Leadership: Avoiding an Attitude of Innocence

Whether or not you’ve ever held a formal consulting role, I’m willing to bet all of us have been asked to provide advice, expertise, or guidance on a work project of some sort.  In these situations, we’re faced with exciting, exhilarating, and sometimes exhausting opportunities.  After all, it’s nice to feel needed, right?

One of the most common hurdles to succeeding in a such a role, however, is dealing with resistance.  Push-back, whether overt or underhanded, is not an if, but a when.  You’re going to get resistance, so you might as well expect, anticipate, and plan for it.

“It’s because these younger employees don’t understand the meaning of hard work,” Felipe complained.  At 47, he’d been with the company for his entire career, moved up through the ranks, and had celebrated his promotion to Vice President of Operations a year ago.  “They don’t want to put in their time.  They want to be in charge now!”

His frustration was palpable, and the pressure on him to better engage his 300-member department had intensified when his division’s engagement scores revealed it to be among the lowest in the entire company.

Felipe’s reaction is typical, but entirely counterproductive.  His was an attitude of innocence.  Low engagement was due, he believed, because of the Millenials’ lack of work ethic.  Instead of taking accountability as the leader, his instinct (not unlike that of many of us) was to point the finger everywhere but at his own role in the circumstance.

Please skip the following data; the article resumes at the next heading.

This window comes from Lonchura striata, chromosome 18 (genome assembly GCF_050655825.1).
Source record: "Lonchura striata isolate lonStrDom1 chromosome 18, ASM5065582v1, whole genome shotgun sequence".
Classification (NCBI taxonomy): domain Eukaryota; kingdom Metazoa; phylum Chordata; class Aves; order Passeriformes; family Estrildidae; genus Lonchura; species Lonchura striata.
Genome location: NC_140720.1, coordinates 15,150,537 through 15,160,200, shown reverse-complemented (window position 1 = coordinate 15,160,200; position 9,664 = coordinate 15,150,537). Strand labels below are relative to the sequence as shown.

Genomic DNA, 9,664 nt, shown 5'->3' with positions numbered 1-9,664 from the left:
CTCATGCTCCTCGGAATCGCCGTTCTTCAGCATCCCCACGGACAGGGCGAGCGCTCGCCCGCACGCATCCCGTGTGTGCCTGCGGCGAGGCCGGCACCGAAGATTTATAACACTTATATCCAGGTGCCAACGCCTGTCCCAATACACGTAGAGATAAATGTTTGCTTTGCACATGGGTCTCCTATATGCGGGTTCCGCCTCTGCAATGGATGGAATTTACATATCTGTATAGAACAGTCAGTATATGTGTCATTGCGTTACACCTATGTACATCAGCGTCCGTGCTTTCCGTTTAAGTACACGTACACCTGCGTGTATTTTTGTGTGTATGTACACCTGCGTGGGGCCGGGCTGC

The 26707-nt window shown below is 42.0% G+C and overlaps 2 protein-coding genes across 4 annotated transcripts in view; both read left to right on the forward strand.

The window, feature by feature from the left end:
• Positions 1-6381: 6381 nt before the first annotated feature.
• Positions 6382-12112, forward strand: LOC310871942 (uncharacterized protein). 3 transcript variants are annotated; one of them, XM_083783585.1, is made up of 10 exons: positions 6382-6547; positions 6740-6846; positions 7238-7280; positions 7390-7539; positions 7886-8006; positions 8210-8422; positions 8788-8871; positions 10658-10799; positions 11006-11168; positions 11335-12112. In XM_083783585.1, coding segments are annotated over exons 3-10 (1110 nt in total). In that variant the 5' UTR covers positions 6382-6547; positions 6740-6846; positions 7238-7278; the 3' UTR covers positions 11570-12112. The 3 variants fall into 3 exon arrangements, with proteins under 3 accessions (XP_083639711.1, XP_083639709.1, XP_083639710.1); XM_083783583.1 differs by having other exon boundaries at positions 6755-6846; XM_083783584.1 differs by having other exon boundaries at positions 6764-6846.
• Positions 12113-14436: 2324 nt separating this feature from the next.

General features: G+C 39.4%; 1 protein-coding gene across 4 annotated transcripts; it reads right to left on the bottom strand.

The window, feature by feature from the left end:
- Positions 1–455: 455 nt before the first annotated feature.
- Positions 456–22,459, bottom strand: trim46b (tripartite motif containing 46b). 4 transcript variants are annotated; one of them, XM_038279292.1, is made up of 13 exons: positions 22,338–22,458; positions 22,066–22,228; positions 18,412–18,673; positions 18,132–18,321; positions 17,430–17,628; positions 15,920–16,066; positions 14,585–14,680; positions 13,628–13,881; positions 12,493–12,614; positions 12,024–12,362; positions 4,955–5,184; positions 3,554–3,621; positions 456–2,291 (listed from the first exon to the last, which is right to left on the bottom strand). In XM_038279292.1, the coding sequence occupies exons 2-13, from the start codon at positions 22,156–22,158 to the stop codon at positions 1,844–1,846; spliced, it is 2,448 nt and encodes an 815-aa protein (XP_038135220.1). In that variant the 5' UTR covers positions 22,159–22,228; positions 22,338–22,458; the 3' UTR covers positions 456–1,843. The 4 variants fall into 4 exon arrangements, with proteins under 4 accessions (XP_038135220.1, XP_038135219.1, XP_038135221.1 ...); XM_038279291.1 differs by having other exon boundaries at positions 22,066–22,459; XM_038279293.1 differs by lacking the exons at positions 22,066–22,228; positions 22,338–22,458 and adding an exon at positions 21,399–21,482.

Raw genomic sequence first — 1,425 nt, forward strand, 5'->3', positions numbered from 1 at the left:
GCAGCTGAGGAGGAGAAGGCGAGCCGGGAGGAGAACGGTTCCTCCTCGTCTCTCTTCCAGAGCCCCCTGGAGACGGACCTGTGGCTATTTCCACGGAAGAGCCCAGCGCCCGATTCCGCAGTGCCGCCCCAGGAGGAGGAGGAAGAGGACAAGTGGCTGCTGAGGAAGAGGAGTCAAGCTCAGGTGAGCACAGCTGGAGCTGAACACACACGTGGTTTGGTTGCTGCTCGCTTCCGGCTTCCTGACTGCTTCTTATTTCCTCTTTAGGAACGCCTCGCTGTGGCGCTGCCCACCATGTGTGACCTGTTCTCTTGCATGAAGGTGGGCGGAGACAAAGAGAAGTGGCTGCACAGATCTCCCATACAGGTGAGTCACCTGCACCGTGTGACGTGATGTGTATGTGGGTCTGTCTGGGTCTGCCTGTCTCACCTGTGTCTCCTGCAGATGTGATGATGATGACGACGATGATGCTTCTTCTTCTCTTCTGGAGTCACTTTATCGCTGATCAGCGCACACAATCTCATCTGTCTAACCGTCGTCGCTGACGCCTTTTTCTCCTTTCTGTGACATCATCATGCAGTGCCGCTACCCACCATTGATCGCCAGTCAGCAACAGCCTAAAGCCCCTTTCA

Moving a client from innocence to accountability is a formidable task, but success is critical to address the underlying problem.  And a first step in taking a client in this direction is to first understand the emotions underlying the problem.  After all, if you don’t address the emotions of a problem, all you will be left with is resistance to any recommended change.

Was it really about the fact that Millenials are incapable of being strong followers, that their technology-driven ADHD prevents them from being engaged, strong individual contributors?  I don’t believe that.  But I similarly do not believe that traditional, transactional leadership is the best fit for this generation of employees.  They do need to be challenged.  They do seek out more autonomy than some previous generations did (in general, of course).  And it’s natural for them to feel stifled by the logjam of Boomers who have yet to really begin exiting the workforce.

So, what can Felipe do?  First, he can acknowledge his role and that of his leadership style in engaging (or disengaging) his employees.  He can take accountability for his role in their engagement…avoiding believing himself to be innocent.  Second, he can actively understand and seek out ways to fulfill the changing dynamics of Millenials, to providing them with both increased autonomy and heightened accountability (for the two go hand-in-hand), and he can pursue ways to continue to develop their skills and abilities, not only in a way that directly benefits his division or the organization, but that also fits into their career and personal goals.

For any leader, this shift in mindset from innocent to accountable is only a positive one, albeit sometimes challenging because of the potential blow to the ego it may entail.  But the transition is vital for continued growth as a leader and ultimately for success in any organization.

One thought on “Leadership: Avoiding an Attitude of Innocence

  1. Great advice Trevor, stepping back and taking the time to really evaluate all parties involved and how you role can either motivate and connect them or do totally the opposite is a key move. Thank you for the post and have a great weekend.

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